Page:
The increase in size is good news not only for passengers, but also for anyone wanting to carry stuff in the back. It’s got one of the biggest boots in its class with 252 litres with the rear seats in place, expanding to 1,046 litres when you fold the 60:40 split folding seats down.   


There are three petrol engines to choose from with the i10, but unlike rivals no hybrid or electric options.

The entry-level engine is a three-cylinder 1.0-litre petrol pumps out 66bhp and will be more than suitable for anyone looking for a city run about. It makes light work of nipping through gaps in the traffic and pulls away well enough, but when you take it out of the city it shows its limitations, especially at speed on motorways – 0-60mph taking 14.4 seconds.

Therefore as an all-rounder we’d recommend the more powerful 83bhp four-cylinder 1.2-litre petrol. It’s got much more pull from lower down the rev range meaning it can cope with whichever environment you throw at it, and reduces the 0-60mph time to 12.4 seconds.

Both these engines come mated to a five-speed manual gearbox, though a five-speed automatic is available. However. Unless you really need one, it’s worth avoiding as it’s one of the most disappointing automatics around, and takes a full three seconds more to reach 60mph than the manual.

If you choose the N-Line version, you can have a 99bhp turbocharged 1.0-litre, which is also mated to a five-speed manual gearbox, and can reach 60mph in 10.3 seconds and hit a top speed of 115mph.

 Running costs

The i10 is not going to be an expensive car to run, thanks to its low capacity petrol engine offerings. As we mentioned there are just two engines to choose from with the 1.0-litre manual being the most economical averaging a claimed 56.5mpg and CO2 emissions of 114g/km of CO2. If you choose the automatic, it only marginally impacts economy, and the emissions are unchanged.

The 1.2-litre, while still being economical, is marginally thirstier than the 1.0-litre. It should average 52.3mpg and emissions of 130g/km of CO2. If you opt for the automatic, economy drops to just under 50mpg.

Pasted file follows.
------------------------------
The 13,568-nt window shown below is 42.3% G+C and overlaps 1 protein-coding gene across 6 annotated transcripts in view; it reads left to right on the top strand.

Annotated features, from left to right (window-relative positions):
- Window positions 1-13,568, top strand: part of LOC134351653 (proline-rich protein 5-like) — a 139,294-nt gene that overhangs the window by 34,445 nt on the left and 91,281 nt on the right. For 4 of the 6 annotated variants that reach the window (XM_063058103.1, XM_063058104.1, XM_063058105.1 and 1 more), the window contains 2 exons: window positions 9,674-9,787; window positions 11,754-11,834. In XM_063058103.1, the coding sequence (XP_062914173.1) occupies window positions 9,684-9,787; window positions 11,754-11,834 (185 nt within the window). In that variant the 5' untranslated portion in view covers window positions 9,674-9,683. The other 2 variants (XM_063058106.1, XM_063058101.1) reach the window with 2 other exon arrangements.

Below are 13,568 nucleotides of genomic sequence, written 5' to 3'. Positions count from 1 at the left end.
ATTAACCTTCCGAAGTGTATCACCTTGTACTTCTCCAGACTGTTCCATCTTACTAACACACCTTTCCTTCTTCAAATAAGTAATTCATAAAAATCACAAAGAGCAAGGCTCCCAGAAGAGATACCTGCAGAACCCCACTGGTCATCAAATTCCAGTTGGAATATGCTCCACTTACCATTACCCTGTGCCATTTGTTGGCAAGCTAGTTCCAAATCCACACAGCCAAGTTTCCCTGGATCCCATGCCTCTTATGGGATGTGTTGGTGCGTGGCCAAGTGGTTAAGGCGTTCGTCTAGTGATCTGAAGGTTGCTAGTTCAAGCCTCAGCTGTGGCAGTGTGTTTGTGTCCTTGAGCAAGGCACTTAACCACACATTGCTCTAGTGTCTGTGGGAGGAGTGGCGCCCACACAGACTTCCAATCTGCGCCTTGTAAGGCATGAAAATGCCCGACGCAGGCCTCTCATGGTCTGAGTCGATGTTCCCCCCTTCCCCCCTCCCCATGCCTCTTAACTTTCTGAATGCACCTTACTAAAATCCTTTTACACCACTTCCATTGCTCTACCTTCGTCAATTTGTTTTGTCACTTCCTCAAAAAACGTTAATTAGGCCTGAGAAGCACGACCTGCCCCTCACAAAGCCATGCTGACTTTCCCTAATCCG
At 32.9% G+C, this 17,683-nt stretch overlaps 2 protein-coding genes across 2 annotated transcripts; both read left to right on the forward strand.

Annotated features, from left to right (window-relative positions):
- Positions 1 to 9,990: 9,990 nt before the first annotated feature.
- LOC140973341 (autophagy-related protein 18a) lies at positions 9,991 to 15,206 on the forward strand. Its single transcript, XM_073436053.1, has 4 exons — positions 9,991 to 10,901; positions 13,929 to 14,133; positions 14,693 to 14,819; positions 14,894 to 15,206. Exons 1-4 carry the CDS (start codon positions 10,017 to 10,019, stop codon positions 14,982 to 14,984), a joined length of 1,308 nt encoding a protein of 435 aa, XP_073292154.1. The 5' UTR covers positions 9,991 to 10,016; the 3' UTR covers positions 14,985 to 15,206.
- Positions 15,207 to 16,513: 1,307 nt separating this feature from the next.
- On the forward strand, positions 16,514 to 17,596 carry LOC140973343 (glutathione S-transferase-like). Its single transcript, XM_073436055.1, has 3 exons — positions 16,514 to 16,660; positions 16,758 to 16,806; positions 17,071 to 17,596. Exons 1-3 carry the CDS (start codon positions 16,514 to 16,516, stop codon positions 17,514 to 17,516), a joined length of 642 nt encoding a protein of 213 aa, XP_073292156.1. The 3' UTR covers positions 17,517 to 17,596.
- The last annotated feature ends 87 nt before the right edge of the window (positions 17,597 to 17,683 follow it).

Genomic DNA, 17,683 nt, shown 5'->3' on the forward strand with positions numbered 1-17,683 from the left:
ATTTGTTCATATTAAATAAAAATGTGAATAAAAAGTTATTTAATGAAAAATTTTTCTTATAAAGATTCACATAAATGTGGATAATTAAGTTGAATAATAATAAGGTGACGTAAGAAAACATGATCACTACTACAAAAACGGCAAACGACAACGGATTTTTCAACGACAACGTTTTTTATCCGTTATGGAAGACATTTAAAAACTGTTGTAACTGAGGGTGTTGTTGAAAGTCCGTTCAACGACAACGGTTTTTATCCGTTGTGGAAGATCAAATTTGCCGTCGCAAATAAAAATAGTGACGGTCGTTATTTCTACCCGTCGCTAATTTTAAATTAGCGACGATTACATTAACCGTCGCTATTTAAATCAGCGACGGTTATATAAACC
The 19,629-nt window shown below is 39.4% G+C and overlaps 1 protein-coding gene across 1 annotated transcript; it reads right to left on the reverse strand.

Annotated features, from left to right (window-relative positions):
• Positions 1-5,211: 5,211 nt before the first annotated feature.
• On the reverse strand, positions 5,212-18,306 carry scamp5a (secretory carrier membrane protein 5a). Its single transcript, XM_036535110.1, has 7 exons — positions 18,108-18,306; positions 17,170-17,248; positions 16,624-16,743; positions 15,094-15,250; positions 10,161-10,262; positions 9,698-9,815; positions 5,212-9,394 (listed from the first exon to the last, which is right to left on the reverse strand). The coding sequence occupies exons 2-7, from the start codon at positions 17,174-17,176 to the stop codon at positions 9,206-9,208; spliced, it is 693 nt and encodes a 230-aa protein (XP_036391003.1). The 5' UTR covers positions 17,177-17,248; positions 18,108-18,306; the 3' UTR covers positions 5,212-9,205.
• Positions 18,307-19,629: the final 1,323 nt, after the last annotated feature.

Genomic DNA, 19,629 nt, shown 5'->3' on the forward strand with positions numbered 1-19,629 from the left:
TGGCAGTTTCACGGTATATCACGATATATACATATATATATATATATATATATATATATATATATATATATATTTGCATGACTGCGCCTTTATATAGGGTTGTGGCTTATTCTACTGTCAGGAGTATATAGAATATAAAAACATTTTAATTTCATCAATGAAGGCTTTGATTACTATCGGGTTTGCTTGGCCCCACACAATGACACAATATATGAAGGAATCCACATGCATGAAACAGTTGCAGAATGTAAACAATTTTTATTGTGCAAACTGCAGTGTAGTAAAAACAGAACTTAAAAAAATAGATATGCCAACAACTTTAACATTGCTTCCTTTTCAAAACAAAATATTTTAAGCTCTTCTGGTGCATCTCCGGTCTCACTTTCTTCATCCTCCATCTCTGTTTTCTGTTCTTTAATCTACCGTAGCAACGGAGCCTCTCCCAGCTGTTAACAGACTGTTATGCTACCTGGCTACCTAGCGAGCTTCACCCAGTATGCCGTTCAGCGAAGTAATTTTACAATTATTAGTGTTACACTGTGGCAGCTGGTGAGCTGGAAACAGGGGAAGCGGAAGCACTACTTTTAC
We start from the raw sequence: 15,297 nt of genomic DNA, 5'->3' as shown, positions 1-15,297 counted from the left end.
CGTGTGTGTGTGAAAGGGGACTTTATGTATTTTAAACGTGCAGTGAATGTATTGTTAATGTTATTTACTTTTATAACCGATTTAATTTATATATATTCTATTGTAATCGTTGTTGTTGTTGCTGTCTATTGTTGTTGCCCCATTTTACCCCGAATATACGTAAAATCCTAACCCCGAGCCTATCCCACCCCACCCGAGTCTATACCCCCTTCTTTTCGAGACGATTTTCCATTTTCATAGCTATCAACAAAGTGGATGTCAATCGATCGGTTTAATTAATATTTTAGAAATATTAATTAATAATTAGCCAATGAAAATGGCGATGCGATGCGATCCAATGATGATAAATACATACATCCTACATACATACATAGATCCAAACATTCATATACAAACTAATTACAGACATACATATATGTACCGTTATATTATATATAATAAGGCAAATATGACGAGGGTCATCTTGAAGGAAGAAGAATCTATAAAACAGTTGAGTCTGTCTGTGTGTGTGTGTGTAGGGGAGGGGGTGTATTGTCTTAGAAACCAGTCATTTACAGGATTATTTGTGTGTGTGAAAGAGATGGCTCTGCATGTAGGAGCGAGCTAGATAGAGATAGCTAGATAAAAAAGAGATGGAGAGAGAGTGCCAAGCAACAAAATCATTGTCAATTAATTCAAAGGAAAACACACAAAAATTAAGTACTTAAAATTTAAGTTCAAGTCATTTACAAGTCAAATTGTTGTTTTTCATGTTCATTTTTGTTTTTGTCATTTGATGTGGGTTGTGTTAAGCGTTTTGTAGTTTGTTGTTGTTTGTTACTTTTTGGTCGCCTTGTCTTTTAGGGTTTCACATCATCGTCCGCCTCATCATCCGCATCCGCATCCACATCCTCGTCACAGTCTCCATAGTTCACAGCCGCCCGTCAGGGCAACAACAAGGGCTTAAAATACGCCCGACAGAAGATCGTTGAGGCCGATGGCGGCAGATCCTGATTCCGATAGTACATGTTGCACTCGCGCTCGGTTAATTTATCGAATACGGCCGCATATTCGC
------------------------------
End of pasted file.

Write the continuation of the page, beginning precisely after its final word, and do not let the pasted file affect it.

Things to look for

Overall the i10 has proved to be an excellent proposition, especially when it comes to reliability, and with a five-year warranty as standard, any issues are generally quickly rectified by the manufacturer.

Some early models have shown early signs of body corrosion, so it’s worth keeping an eye out for that if you’re looking for an older used version. 


There are some extremely competent rivals in the city car class, including from Hyundai’s sister company, Kia, whose Picanto has a lot in common with the i10. Other key competitors include the Citroen C1, Peugeot 108, Vauxhall Adam, Skoda Citigo, Volkswagen Up!, Seat Mii and Renault Twingo.

But where the i10 now bridges the gap between city car and supermini, it could also be worth considering as a smaller, cheaper option to rivals like the Vauxhall Corsa, Volkswagen Polo, Peugeot 208 and Renault Clio


With a relatively low starting price, depreciation for most city cars is fairly slow compared to larger models and the i10 is no exception. It should retain approximately 40-45 per cent of its value after three years, depending on model and engine. Higher spec ‘Premium’ models will depreciate more quickly, as used city car buyers tend to shop on price rather than specification.


Trims explained

Four trim levels are available on the i10, with equipment highlights and pricing as follows.


All models come well equipped with most of the important tech you’d want, including air-conditioning, all round electric windows and DAB radio with steering-wheel controls. It’s also brimmed with safety kit – featuring autonomous emergency braking, lane-keep assist, high beam assist and a driver attention alert.

From £12,820

SE Connect

We recommend upgrading to the SE Connect trim as this adds stylish 15-inch alloy wheels, an eight-inch touchscreen infotainment system with Apple CarPlay and Android Auto connectivity, as well as a reversing camera and additional speakers.

From £13,820


As you’d expect for a trim level called Premium, this comes with more creature comforts. It gains larger 16-inch alloy wheels, a gloss black front grille, heated front seats, LED daytime running lights and front fog lights. You also get a heated steering wheel and privacy glass.

From £14,820


At the top of the range is the N-Line, which predominantly brings revised styling. It gains LED rear lights, revised 16-inch alloy wheels, an N-Line grille, upgrades brakes, as well as a sports steering wheel and black headlining on the interior.

From £16,195


  1. Spacious cabin for a city car
  2. Stylish design
  3. Expensive alongside some rivals
  4. Standard five-year warranty
  5. Sluggish automatic gearbox
  6. Petrol only powertrain
  7. Good equipment levels
  8. Easy to drive
  9. Low running costs
  10. A stylish, roomy and well-equipped city car